Updated July 19, 2023
Introduction to Final Dividend
The company distributes the final dividend, which represents a proportion of the earned profit, among its shareholders. It is generally announced during an annual general meeting of the company for a specific given fiscal year. It is announced only after finalizing, auditing, releasing the period-ending financial statements, and informing the directors.
Explanation of Final Dividend
Final dividends are indeed announced after finalizing, auditing, and releasing the books of accounts, which is different from interim dividends. The decision to declare a final dividend is based on factors such as the financial health and profitability of the company. The management decides the percentage of profit to distribute among shareholders as the final dividend based on the company’s profitability, and the directors are aware of it.
It involves a large form of payment given to a company’s shareholders. Based on the firm’s profitability for the fiscal year, corporate directors or management typically declare final dividends during the annual general meeting.
It is usually more substantial as it represents the company’s final distribution of profits for a particular fiscal year. Thus, the final dividend and liquidating dividend are two different things.
The features are as follows:
- It depends a lot on the business’s final profitability and financial health.
- It is generally larger than the interim dividends announced.
- It is related to the company’s financial performance for the full fiscal year.
- A final dividend, once declared, cannot be canceled, unlike an interim dividend.
Let us take an example of a company called ABC Ltd., for which a shareholder holds 1000 shares, and in the same year; the company announced a dividend payout of $2 per share due to the profitability it has made in the year. Thus, the shareholder holding 1000 shares will get a payout of 1000* $2 = $2000 as a one-time dividend amount for the year. The company cannot cancel the final dividend once announced under any circumstances; otherwise, it is liable to compensate the shareholders with interest charges. Once the company announces the final dividend, it must release the payment within 30 days of reporting the news.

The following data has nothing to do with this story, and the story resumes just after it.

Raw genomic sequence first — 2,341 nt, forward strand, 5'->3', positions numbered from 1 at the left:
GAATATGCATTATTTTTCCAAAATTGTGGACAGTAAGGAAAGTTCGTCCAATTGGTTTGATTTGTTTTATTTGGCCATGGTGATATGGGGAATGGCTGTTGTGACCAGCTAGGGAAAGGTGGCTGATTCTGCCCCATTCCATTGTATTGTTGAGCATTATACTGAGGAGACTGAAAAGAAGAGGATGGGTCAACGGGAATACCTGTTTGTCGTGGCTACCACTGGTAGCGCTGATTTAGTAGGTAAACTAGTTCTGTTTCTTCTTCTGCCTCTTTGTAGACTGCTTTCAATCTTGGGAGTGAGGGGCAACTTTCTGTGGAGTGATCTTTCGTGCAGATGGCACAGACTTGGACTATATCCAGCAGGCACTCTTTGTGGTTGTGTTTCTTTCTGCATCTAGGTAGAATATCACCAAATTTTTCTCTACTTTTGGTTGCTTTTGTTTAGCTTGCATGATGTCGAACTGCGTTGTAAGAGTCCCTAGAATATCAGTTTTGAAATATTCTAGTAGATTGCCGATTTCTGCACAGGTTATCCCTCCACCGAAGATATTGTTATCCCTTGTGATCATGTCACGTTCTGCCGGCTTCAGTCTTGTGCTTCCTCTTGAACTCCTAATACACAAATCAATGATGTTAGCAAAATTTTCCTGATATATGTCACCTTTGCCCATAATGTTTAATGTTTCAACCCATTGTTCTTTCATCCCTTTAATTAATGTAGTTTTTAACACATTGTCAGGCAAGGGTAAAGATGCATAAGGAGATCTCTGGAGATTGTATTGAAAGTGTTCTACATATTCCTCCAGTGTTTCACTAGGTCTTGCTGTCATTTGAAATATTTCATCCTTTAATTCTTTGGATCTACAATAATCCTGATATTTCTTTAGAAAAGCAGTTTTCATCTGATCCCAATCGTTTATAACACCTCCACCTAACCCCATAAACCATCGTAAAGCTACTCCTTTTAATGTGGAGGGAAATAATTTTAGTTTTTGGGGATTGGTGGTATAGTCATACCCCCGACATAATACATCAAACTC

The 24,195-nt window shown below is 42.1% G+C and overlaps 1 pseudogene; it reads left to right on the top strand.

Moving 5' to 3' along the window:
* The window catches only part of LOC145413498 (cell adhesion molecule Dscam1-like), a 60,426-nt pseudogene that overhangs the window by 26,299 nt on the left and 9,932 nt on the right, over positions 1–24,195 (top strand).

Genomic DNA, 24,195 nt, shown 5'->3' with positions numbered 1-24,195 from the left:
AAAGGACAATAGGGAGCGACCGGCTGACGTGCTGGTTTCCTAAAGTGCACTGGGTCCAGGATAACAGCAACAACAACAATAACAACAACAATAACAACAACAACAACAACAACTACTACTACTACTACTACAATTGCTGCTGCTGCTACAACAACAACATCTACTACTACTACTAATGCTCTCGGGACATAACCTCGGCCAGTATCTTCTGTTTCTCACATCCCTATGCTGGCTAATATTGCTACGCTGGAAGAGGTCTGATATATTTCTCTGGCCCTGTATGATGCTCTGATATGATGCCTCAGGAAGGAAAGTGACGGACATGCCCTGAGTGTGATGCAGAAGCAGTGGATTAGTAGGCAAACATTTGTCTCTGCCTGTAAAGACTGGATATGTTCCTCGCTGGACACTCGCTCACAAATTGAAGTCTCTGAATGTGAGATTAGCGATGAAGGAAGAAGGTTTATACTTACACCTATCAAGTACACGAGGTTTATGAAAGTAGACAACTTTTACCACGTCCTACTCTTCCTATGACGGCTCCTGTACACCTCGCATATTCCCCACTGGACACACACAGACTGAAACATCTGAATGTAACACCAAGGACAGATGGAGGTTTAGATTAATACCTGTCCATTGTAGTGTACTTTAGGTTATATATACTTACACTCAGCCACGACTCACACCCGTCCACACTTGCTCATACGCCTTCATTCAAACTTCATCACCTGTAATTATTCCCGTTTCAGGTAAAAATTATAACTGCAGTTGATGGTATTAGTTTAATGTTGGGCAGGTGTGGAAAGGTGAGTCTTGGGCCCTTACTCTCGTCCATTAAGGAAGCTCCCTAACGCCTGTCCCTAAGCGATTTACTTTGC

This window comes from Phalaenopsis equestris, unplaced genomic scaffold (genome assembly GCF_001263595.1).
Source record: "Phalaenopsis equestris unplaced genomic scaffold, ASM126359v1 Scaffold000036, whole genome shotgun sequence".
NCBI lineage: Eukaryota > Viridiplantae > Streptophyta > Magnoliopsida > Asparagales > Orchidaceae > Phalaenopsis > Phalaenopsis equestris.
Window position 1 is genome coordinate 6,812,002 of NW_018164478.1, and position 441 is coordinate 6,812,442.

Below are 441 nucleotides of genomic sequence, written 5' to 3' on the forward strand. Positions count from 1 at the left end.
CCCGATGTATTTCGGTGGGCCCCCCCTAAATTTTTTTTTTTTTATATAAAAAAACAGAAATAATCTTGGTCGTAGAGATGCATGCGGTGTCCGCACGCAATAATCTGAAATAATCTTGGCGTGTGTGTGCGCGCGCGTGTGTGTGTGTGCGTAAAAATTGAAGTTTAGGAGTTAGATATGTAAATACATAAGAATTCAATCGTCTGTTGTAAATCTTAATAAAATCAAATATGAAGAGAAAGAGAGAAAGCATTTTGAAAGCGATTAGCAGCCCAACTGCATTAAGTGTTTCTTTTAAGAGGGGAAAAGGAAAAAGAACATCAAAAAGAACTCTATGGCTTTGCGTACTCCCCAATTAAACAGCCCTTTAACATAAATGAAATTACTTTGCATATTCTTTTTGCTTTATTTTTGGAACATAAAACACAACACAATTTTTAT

Final Dividend Accounting Treatment
Dividends, be it any interim if received, will be shown on the income side of the Profit and Loss statement. Dividend, be they interim or final if paid, is generally deducted from the reserves and surplus of the balance sheet. On the date when the board of directors declares the dividend, the shareholder’s equity account where we have the retained earnings is debited for the overall dividend amount which has been declared and the management is going to pay. In the current liability account, the section with the dividend payable is credited with the same amount as above. On this date, the current liability account, where we had earlier, the dividend payable section, will get debited now, and the asset account cash section will get credited.
Difference Between Interim Dividend and Final Dividend
The difference is as follows:
- The board of directors announces the interim dividend, whereas shareholders declare the final dividend in the annual general meeting.
- The company announces the interim dividend before the finalization or audit of its books of accounts.
- The interim dividend is typically related to a six-month period (half year), while the final dividend pertains to the entire fiscal year.
- The interim dividend announced does not tentatively become an obligation due from the firm to its shareholders. In contrast, the final dividend announced immediately becomes an obligation due from the firm to its shareholders.
Advantages and Disadvantages
Below are the advantages and disadvantages:
Some of the advantages are:
- It is more significant than interim dividends, which are profitable to company shareholders.
- A company issuing a dividend gets a lot of confidence from the shareholder side as they perceive the company as a value-generating firm.
- It shows the stability part of the company; investors will therefore be eager to put money into such companies.
- The shareholders utilize the temporary excess cash earned by the firm as the distribution of the profit earned.
Some of the disadvantages are:
- Once announced, it cannot be canceled, which is possible in the case of an interim dividend.
- It is a larger payout for the company than the interim dividend, which means sharing the profit on a larger scale.
- This reduces the retained earning to a larger scale than the interim dividend.
- It limits the company’s growth by reducing usable cash’s sum or value.
As discussed above, we found how the final dividend differs from the interim dividend. Also, we could see the pros and cons of issuing a final dividend and how it benefits the company and the shareholders. To sum up, final dividends are always a good approach by the company for the shareholders, which motivates them to have invested their hard-earned money.
We hope that this EDUCBA information on “Final Dividend” was beneficial to you. You can view EDUCBA’s recommended articles for more information.